EAPCC likely to resume operations Thursday

January 18, 2012
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, NAIROBI, Kenya, Jan 18 – Operations at the East African Portland Cement Company (EAPCC) are likely to resume on Thursday after the parties involved in the dispute ironed out their differences.

EAPCC Chairman Mark ole Karbolo disclosed that ‘a solution has been found’ and that the board was meeting all stakeholders to agree on a return-to-work formula.

“It is the intention of the board that the company resumes operations immediately. The underlying issues that were raised will be addressed following the right procedure and also using the board processes,” he remarked.

The cement producer shut down on Friday last week when its staff blocked the Managing Director Kephar Tande and board members who had just been reinstated by the court from accessing the premises.

The workers were demanding that a new board be constituted before they can agree to go back to work citing their lack of confidence in the team.

The near month-long dispute has morphed from being about the control of the company to political interference and at some time also took an ethnic turning that sucked in politicians.

The fights were taken to the courts, a fact that also complicated matters for the government which was barred from interfering with the affairs of the board despite directly holding a 25.3 percent stake.

The row thus meant that for five days nothing was taking place at the Athi River-based factory which produces between 3,000 and 3,500 tonnes of cement per day.

Consequently, a loss of about Sh300 million has been incurred and hundreds of man-hours lost.

It is possibly this loss coupled with the slapping of a trading ban of the EAPCC shares on the Nairobi Securities Exchange (NSE) that jolted the government to action.

A source has told Capital Business that members of the board met senior government officials on Tuesday to try and address the outstanding concerns, a move that seemed to have worked because a day later, the board was engaging other stakeholders including politicians and workers.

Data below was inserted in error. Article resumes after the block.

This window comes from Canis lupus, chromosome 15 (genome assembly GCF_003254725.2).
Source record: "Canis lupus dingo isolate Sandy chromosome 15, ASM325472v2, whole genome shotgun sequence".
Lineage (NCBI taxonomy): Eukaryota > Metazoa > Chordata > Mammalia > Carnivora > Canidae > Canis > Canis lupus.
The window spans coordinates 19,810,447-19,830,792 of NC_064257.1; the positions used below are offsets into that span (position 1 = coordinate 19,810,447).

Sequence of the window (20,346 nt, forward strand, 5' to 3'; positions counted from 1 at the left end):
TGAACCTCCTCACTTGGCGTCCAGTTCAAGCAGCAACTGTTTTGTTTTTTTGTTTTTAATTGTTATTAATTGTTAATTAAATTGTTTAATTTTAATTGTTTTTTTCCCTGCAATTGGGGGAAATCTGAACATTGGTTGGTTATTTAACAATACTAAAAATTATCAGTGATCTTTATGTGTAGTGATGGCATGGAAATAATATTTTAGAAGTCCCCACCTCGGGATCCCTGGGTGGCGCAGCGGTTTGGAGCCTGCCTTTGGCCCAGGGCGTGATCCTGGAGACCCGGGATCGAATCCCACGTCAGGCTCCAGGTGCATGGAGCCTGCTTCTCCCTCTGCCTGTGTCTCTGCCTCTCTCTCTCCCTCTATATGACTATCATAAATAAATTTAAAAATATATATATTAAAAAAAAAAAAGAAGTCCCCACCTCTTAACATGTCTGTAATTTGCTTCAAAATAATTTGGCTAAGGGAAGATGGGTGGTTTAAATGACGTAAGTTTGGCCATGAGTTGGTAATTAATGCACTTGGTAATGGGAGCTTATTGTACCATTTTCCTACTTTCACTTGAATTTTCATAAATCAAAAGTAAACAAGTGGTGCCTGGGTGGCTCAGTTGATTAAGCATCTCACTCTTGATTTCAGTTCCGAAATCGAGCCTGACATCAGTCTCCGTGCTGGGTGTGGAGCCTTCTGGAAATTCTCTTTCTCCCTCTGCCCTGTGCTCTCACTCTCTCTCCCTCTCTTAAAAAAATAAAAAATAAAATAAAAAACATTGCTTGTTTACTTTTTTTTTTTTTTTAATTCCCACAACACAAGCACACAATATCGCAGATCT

“We have begun by calling all the managers and then we will meet the staff to agree on how to get back to work. We will then move to the next level of stakeholders because it is important for this company to continue to serve the people and also ensure that the livelihoods of the people who depend on it are safeguarded,” the embattled chairman revealed.

Despite the millions of shillings in losses, Karbolo exuded confidence that the firm would be able to recoup its losses in coming days.

“It is possible. We will maximise our operations and our efficiencies and we should be able to recover,” he emphasised.

But even as the operations return to normal in the coming days, the concerns that have been brought to the fore by the infightings surrounding the shareholding structure, will have to be addressed.

In the last couple of days, it has been unclear whether the 27 percent stake held by the National Social Security Fund (NSSF) should be treated as belonging to the government or if it should be considered as a separate entity.

While the board members have held that both the government and the NSSF, which are among the main owners together with French conglomerate, Lafarge with a 41.7 percent stake should be looked at as different shareholders, Industrialisation Permanent Secretary Karanja Kibicho maintained that the two are one entity.

“As far as the government is concerned, its shareholding at EAPCC remains just like it was 10 years ago. Our shareholding in that firm is 52.3 percent,” Kibicho maintained.

The public holds the remaining six percent through the NSE.

It will be interesting to see which direction this debate takes in coming days. This is because even though the board insists that the company is not a parastatal, it engages with the government is as if the cement producer was a state agency.

The directors for example drive government cars; they receive directives through circulars and other communications from the office of the Head of Public Service and most of all, the government through Treasury guaranteed it a yen-denominated loan of Sh3.6b loan that was taken in 1996.

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